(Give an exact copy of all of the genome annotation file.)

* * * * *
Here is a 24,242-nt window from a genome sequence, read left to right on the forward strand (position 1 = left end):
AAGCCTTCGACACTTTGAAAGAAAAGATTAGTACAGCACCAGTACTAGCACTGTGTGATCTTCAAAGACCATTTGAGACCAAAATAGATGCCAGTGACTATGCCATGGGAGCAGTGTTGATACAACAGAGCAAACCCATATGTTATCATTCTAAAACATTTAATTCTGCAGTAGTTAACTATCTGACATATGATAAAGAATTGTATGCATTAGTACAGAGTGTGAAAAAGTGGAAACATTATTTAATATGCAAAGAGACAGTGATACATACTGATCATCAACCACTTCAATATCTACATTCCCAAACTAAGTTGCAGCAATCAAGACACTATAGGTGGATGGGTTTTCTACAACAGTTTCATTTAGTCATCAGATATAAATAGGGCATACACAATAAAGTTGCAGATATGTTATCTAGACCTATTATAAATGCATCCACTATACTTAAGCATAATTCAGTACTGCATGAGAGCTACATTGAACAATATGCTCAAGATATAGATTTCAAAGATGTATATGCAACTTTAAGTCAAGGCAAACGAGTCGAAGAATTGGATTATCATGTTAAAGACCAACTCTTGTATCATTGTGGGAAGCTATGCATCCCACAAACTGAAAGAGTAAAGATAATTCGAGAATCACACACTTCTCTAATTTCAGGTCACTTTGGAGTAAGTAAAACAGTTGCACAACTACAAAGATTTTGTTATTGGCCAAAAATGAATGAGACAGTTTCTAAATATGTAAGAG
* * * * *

Here is a 24,242-nt window from a genome sequence, read left to right on the forward strand (position 1 = left end):
AAGCCTTCGACACTTTGAAAGAAAAGATTAGTACAGCACCAGTACTAGCACTGTGTGATCTTCAAAGACCATTTGAGACCAAAATAGATGCCAGTGACTATGCCATGGGAGCAGTGTTGATACAACAGAGCAAACCCATATGTTATCATTCTAAAACATTTAATTCTGCAGTAGTTAACTATCTGACATATGATAAAGAATTGTATGCATTAGTACAGAGTGTGAAAAAGTGGAAACATTATTTAATATGCAAAGAGACAGTGATACATACTGATCATCAACCACTTCAATATCTACATTCCCAAACTAAGTTGCAGCAATCAAGACACTATAGGTGGATGGGTTTTCTACAACAGTTTCATTTAGTCATCAGATATAAATAGGGCATACACAATAAAGTTGCAGATATGTTATCTAGACCTATTATAAATGCATCCACTATACTTAAGCATAATTCAGTACTGCATGAGAGCTACATTGAACAATATGCTCAAGATATAGATTTCAAAGATGTATATGCAACTTTAAGTCAAGGCAAACGAGTCGAAGAATTGGATTATCATGTTAAAGACCAACTCTTGTATCATTGTGGGAAGCTATGCATCCCACAAACTGAAAGAGTAAAGATAATTCGAGAATCACACACTTCTCTAATTTCAGGTCACTTTGGAGTAAGTAAAACAGTTGCACAACTACAAAGATTTTGTTATTGGCCAAAAATGAATGAGACAGTTTCTAAATATGTAAGAG